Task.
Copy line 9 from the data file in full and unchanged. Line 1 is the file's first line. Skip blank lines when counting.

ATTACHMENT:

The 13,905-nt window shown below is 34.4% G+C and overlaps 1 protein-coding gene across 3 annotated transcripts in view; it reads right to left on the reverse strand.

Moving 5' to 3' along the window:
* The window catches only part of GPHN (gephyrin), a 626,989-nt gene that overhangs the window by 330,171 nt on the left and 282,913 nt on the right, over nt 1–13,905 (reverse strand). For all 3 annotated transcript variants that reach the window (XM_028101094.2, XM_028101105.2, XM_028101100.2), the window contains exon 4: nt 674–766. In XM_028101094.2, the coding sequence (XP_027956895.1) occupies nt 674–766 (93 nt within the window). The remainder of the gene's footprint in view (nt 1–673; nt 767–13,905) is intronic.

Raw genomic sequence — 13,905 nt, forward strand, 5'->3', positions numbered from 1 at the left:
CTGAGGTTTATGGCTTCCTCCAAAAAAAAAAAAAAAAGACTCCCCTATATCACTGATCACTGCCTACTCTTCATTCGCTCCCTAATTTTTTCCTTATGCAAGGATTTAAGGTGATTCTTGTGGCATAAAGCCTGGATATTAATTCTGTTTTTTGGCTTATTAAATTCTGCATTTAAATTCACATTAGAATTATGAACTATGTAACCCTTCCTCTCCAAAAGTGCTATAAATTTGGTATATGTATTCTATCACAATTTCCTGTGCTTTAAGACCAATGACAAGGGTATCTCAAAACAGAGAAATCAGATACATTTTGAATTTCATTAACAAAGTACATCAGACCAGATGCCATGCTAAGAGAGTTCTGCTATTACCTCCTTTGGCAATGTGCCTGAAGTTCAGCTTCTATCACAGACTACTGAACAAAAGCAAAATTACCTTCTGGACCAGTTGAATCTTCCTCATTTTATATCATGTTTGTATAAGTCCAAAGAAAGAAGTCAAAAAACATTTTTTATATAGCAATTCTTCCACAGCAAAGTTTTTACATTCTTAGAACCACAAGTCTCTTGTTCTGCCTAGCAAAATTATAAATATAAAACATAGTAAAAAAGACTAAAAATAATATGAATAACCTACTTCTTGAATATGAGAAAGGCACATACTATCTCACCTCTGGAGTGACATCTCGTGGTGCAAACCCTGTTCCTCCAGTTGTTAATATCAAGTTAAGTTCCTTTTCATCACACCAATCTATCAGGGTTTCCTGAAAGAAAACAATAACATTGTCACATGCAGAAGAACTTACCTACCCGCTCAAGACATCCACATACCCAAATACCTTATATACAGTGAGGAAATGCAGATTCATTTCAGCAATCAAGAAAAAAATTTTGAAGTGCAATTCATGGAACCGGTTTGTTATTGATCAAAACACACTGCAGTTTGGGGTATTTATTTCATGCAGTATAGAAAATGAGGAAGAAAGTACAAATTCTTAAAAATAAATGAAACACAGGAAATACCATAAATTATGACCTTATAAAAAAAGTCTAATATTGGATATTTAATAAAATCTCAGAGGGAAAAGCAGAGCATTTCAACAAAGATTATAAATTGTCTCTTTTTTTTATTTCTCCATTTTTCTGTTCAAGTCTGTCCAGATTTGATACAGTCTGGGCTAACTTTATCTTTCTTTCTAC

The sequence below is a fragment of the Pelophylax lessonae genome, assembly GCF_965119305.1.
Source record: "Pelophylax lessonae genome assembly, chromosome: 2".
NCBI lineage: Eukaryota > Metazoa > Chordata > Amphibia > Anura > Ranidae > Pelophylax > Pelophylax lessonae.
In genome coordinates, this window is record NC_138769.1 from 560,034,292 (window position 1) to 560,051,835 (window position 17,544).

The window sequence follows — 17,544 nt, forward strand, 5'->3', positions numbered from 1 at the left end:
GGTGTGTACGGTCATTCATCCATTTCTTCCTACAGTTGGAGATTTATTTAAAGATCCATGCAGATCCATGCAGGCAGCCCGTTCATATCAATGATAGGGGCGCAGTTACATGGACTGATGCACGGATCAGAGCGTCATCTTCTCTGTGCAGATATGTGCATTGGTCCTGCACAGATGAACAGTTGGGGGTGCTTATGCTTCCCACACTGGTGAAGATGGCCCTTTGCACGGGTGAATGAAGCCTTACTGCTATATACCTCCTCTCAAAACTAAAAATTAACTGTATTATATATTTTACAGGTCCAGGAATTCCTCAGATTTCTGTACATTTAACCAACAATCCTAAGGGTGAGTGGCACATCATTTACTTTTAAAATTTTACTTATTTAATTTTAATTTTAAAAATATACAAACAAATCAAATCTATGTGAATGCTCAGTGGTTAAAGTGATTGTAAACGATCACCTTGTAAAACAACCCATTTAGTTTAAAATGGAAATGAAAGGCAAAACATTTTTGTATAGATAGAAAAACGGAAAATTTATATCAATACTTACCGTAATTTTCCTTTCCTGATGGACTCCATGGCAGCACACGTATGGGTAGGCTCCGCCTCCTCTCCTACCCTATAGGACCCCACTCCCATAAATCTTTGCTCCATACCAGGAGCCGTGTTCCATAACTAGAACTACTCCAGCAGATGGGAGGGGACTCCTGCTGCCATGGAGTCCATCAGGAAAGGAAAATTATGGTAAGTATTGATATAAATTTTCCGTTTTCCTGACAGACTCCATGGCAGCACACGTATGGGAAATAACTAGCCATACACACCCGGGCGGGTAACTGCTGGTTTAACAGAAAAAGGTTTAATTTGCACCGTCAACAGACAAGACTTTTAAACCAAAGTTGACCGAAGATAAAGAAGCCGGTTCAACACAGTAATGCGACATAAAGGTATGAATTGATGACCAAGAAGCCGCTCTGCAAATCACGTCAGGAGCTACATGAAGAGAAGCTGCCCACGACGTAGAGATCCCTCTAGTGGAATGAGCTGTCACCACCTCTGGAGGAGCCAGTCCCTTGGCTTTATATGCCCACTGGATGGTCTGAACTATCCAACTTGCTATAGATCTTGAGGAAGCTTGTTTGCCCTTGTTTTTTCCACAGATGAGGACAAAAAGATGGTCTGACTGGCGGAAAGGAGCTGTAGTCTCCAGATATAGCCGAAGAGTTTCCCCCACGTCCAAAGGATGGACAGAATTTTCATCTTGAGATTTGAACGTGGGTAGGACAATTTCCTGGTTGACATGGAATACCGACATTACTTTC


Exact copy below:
In genome coordinates, this window is record NC_138769.1 from 560,034,292 (window position 1) to 560,051,835 (window position 17,544).